"We are out of raspberries."
Translation:Hallonen är slut.
Because "slut" is uninflected -- it doesn't change for gender/number.
Is this referring to if it was on a sign or in a store? If not, why is "we" assumed.
It could very well be. It could also be that we as e.g. our household are out of raspberries, just like the other day when I was making some waffles only to find out that my wife had eaten all of our berries. At least there was some maple syrup left for me.
I'm guessing that the we is an effort to use a standard expression with which people are generally familiar. The verb vara slut means that there are none left, but English lacks a good verb for this. And "there are no more raspberries" doesn't quite work for pedagogical reasons, since the translation for that into Swedish would be "det finns inga fler hallon".
One of the owlmods could probably add to the discussion or correct me if needed.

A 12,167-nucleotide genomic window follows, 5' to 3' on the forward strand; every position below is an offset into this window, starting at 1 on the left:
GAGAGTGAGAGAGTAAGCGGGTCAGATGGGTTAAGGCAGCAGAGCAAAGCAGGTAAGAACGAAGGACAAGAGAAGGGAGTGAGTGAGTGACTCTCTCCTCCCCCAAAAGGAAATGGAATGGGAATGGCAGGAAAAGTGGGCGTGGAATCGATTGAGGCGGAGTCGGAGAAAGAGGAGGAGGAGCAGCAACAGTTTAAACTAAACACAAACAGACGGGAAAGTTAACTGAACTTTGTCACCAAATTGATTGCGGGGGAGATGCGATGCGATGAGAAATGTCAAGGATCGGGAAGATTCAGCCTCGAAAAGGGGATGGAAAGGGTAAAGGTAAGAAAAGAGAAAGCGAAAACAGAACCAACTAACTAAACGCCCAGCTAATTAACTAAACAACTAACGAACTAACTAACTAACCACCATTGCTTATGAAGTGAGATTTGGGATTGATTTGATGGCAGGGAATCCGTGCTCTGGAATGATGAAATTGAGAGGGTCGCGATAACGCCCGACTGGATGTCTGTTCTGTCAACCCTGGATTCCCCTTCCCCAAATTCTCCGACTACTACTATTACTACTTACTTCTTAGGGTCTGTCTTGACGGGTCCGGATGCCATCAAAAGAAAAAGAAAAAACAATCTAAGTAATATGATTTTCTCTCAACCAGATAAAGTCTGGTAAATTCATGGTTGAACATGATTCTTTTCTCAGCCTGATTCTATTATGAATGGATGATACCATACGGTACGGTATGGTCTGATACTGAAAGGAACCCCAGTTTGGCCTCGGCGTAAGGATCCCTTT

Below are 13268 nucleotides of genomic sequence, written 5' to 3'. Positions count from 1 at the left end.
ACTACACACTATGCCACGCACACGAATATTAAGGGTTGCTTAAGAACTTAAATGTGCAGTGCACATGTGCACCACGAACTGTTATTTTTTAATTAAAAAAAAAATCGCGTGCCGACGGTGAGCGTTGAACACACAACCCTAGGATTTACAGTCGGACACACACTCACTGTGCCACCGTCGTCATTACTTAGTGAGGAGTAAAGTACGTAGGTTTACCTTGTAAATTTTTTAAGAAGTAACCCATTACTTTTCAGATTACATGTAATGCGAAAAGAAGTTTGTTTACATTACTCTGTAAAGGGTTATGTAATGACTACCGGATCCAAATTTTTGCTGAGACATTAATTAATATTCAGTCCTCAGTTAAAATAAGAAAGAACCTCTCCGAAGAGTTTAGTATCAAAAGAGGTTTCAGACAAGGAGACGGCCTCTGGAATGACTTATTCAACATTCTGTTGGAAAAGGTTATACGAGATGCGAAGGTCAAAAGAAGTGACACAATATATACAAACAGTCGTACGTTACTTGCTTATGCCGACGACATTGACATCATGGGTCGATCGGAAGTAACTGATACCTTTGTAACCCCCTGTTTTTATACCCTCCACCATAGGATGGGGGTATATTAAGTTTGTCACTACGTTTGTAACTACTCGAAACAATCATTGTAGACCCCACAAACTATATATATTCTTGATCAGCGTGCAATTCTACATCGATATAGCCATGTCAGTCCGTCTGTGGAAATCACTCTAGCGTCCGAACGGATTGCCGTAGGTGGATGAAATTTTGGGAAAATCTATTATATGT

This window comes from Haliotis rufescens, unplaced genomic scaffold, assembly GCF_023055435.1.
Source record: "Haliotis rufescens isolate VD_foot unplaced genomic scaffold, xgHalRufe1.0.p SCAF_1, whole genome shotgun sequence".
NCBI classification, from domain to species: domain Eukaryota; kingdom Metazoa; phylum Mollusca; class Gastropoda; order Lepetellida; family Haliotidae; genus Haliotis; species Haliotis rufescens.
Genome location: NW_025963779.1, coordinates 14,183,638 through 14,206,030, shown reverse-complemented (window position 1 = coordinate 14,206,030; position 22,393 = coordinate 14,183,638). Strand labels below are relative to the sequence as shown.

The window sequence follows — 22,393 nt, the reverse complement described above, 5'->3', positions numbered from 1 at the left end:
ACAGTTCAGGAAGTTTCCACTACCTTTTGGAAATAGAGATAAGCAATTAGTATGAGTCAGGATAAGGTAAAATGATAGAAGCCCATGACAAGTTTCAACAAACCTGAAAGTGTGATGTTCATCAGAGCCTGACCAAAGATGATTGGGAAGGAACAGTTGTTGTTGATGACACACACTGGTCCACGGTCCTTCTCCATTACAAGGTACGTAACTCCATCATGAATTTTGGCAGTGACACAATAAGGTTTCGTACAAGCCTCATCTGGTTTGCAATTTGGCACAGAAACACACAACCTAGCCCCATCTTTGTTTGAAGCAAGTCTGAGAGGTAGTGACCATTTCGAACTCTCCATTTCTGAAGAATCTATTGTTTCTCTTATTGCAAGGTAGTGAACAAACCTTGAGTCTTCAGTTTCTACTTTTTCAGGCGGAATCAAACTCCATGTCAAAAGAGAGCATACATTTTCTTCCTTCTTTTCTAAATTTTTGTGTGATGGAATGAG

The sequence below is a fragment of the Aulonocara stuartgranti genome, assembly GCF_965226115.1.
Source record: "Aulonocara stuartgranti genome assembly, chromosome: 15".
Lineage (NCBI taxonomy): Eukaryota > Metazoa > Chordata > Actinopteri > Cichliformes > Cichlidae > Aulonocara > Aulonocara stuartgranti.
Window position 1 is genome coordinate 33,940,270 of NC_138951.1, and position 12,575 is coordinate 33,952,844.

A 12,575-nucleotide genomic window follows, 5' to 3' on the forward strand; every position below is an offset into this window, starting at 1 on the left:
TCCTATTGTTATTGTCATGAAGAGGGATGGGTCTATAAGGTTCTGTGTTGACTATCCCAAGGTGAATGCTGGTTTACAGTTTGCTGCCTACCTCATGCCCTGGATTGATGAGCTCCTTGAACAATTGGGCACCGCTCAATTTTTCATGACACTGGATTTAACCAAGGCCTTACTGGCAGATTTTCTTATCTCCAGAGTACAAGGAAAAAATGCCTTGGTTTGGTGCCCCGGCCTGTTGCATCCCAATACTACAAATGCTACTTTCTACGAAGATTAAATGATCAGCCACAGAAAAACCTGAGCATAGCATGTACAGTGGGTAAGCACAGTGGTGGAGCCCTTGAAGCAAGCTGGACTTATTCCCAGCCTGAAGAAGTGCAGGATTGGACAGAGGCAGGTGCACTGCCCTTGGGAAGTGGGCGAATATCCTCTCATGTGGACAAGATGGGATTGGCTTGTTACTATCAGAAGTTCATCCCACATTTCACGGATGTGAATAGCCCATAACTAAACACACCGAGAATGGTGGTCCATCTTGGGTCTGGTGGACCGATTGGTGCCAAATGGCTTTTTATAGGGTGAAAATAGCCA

I agree with what you're saying. I wrote something about this in another forum, in that case, specifically about why the thing we're out of is indeterminate in the Swedish construction, but determinate in the English: https://www.duolingo.com/comment/6058122
If we were for instance in a store that was out of raspberries we could still say Hallonen är slut, but it would be They are out of raspberries in English. So as you said, we just picked the most standard expression.
Why is it literally translated as "The raspberries are stop"? Is that common phrasing in Swedish?